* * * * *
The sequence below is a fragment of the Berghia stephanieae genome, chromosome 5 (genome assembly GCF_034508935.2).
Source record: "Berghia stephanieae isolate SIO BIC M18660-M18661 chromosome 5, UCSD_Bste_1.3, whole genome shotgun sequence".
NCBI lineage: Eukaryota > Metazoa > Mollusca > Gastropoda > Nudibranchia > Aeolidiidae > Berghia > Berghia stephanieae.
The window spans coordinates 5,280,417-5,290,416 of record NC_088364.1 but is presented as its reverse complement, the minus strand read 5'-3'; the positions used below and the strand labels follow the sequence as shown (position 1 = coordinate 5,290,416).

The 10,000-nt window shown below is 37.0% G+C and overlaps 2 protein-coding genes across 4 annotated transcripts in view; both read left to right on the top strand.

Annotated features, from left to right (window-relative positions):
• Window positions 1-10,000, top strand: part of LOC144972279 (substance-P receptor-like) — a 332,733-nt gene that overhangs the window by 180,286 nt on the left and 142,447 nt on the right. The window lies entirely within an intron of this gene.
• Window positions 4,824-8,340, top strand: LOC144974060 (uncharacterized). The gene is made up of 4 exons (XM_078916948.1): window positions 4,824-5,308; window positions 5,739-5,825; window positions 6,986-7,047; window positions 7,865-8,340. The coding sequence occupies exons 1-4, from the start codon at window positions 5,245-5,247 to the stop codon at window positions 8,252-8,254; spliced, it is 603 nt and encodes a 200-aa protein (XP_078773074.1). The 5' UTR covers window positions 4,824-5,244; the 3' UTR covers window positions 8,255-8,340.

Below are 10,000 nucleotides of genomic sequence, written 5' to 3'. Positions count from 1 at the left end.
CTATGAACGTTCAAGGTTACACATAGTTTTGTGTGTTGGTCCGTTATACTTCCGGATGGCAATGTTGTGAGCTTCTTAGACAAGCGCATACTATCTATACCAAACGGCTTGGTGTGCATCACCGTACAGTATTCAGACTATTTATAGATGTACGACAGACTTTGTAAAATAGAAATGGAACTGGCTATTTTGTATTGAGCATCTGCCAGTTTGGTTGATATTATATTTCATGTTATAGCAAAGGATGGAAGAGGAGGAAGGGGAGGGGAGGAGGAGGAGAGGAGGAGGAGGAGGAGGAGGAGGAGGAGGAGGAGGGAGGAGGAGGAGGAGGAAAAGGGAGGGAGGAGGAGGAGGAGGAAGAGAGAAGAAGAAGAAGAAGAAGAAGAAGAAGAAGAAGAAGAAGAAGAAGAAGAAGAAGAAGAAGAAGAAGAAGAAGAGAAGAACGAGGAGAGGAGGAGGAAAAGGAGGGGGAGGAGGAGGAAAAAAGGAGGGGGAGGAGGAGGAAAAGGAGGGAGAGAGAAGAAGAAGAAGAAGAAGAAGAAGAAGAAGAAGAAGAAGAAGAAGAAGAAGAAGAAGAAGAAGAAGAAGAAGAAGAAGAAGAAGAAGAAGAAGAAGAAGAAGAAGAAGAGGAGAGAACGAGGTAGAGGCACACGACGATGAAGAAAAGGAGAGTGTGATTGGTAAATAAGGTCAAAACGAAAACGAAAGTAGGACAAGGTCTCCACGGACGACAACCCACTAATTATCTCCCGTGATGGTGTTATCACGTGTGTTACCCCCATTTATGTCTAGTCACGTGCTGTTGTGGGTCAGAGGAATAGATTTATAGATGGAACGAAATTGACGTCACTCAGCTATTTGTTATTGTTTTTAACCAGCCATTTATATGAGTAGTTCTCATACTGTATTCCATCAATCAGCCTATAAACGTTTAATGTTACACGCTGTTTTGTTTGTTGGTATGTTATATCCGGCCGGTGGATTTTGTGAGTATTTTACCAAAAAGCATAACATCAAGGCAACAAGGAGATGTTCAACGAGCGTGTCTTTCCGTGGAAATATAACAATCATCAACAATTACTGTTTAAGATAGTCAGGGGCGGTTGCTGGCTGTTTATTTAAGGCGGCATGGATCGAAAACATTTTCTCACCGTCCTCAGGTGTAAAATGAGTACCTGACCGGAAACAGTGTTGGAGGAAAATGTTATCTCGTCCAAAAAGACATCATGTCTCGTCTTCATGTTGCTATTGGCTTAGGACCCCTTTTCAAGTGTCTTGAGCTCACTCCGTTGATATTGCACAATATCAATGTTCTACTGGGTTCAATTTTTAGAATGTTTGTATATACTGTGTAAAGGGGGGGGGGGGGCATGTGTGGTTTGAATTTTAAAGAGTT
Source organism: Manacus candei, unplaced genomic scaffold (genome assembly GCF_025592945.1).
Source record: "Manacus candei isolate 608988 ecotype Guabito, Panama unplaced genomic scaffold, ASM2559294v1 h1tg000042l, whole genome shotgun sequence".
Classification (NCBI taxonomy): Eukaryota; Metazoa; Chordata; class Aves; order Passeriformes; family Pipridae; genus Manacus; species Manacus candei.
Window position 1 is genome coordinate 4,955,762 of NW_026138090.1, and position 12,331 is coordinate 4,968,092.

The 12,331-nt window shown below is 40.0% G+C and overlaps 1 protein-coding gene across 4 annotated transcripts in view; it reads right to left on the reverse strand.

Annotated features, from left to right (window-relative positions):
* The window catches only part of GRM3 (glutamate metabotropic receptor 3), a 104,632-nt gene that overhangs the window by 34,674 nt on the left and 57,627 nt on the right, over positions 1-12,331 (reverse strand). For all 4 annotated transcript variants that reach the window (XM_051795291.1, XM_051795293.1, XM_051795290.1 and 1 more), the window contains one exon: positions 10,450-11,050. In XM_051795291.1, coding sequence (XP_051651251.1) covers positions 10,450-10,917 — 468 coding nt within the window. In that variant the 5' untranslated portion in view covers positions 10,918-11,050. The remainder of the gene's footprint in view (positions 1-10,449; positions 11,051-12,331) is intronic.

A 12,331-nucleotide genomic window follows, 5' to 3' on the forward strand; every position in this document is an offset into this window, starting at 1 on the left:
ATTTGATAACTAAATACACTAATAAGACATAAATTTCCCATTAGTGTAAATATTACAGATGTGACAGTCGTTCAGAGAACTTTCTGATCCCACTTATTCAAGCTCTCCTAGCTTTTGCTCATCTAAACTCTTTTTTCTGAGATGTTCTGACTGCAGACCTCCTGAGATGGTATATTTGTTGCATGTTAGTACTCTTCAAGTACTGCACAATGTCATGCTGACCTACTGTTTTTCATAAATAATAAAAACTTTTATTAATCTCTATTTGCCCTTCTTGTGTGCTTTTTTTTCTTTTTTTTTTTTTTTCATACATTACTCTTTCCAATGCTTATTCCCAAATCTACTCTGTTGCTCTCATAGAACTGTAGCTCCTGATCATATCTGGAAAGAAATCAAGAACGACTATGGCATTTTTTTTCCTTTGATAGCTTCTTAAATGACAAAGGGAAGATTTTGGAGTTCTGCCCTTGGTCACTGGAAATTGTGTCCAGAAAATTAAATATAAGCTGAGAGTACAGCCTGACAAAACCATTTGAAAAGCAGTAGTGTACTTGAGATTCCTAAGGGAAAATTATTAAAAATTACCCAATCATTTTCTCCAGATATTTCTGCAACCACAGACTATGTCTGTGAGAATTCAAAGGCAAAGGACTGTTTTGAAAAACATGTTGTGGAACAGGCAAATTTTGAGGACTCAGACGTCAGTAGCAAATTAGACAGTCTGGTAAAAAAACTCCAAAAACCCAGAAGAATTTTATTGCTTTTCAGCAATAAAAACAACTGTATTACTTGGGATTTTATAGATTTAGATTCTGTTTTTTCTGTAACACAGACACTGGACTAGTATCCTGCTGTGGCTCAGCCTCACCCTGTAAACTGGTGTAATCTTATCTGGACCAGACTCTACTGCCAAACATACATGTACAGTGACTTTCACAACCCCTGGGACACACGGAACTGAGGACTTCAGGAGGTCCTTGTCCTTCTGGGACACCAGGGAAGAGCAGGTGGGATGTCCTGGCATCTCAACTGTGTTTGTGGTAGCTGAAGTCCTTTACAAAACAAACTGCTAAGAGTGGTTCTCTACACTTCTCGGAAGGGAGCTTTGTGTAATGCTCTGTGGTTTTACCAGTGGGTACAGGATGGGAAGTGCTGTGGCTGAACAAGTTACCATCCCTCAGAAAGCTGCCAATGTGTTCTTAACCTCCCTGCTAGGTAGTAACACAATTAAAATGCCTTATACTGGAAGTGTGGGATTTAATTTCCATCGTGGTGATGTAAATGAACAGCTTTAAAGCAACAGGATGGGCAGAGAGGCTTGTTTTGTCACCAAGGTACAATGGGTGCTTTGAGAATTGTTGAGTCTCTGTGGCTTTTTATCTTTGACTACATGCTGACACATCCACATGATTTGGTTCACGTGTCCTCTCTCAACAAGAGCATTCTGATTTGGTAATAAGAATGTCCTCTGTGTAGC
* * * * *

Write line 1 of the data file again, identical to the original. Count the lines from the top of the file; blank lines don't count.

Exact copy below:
The sequence below is a fragment of the Berghia stephanieae genome, chromosome 5 (genome assembly GCF_034508935.2).